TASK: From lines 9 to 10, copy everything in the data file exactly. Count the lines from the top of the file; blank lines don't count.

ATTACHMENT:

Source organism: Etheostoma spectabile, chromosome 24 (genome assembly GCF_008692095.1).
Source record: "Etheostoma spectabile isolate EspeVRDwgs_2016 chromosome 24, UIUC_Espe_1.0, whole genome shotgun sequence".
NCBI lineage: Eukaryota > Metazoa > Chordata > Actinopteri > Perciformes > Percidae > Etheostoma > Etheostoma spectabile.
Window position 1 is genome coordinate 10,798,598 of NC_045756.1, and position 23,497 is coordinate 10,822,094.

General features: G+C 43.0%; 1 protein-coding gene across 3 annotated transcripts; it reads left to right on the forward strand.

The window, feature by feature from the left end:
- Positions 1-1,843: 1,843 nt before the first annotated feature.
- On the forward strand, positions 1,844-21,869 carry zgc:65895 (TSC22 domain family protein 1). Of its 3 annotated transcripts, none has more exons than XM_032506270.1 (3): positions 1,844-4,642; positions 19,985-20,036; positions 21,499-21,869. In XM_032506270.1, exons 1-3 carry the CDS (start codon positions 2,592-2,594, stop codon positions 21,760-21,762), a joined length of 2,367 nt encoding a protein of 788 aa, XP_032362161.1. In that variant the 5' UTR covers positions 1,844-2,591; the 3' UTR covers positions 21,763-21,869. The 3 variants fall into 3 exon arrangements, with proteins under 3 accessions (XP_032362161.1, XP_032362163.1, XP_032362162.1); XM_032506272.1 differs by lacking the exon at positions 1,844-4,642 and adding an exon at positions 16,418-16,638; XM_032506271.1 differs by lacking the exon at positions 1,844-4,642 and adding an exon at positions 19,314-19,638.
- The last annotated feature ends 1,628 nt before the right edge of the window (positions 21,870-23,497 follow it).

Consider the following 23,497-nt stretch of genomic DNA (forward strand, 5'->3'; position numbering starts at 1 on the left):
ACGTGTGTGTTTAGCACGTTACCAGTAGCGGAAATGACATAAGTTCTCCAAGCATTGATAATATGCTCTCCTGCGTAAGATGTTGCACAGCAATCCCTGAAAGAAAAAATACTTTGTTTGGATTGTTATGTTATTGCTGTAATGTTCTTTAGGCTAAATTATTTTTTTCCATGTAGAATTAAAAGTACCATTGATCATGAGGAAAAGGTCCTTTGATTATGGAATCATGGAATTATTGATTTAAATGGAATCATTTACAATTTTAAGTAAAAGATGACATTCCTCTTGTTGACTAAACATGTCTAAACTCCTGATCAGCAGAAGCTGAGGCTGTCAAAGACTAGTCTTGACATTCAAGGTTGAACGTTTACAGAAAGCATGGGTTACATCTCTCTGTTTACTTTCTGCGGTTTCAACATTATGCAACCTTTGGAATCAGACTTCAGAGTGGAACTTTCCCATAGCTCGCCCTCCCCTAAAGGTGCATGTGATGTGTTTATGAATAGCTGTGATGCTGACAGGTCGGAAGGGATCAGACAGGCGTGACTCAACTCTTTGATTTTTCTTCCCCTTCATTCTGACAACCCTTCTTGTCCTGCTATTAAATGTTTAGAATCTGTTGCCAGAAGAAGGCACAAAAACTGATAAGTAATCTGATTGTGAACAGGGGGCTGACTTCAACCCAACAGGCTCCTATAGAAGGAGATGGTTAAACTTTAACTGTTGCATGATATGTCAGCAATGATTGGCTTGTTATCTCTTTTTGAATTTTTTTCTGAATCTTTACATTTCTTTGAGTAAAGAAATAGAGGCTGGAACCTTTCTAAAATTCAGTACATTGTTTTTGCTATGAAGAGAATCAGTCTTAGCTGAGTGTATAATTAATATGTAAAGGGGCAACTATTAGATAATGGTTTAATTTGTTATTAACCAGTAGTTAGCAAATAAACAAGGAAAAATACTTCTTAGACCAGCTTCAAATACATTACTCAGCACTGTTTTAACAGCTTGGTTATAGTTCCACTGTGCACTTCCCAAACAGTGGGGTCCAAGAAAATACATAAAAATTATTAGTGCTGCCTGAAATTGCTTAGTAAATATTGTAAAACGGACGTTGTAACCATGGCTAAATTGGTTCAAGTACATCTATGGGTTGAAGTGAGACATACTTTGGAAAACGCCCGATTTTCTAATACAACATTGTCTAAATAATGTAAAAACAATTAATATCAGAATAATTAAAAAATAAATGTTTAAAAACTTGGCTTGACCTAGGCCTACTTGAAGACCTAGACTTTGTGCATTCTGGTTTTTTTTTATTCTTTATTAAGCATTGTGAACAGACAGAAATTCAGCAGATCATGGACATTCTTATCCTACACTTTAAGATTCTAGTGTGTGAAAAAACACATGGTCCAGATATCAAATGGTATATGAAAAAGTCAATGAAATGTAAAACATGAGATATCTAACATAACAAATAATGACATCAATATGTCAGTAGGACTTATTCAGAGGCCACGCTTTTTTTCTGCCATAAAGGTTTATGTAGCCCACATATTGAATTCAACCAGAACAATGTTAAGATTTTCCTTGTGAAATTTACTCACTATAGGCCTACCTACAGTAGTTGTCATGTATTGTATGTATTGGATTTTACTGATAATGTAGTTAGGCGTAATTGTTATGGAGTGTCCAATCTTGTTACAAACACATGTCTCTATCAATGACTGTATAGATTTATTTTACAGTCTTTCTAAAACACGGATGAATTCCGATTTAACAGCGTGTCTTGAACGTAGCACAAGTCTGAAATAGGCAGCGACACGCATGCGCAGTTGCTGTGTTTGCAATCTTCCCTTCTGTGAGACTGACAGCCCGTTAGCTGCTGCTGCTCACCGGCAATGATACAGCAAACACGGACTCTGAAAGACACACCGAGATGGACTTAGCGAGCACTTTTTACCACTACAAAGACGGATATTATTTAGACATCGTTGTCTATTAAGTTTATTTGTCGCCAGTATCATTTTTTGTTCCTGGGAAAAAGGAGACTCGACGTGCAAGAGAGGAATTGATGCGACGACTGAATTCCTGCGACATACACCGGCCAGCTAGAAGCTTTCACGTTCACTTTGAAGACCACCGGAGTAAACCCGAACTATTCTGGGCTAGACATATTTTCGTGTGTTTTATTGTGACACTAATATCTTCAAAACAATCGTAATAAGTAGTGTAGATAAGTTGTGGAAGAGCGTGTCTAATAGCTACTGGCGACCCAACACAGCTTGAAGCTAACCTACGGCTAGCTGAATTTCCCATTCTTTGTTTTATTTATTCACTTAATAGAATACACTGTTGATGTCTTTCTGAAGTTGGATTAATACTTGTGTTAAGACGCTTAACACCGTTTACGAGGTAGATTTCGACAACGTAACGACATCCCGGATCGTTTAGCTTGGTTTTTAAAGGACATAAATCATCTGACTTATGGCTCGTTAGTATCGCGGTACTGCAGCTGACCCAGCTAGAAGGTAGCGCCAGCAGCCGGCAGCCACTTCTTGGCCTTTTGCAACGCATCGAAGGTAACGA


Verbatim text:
- The last annotated feature ends 1,628 nt before the right edge of the window (positions 21,870-23,497 follow it).

Consider the following 23,497-nt stretch of genomic DNA (forward strand, 5'->3'; position numbering starts at 1 on the left):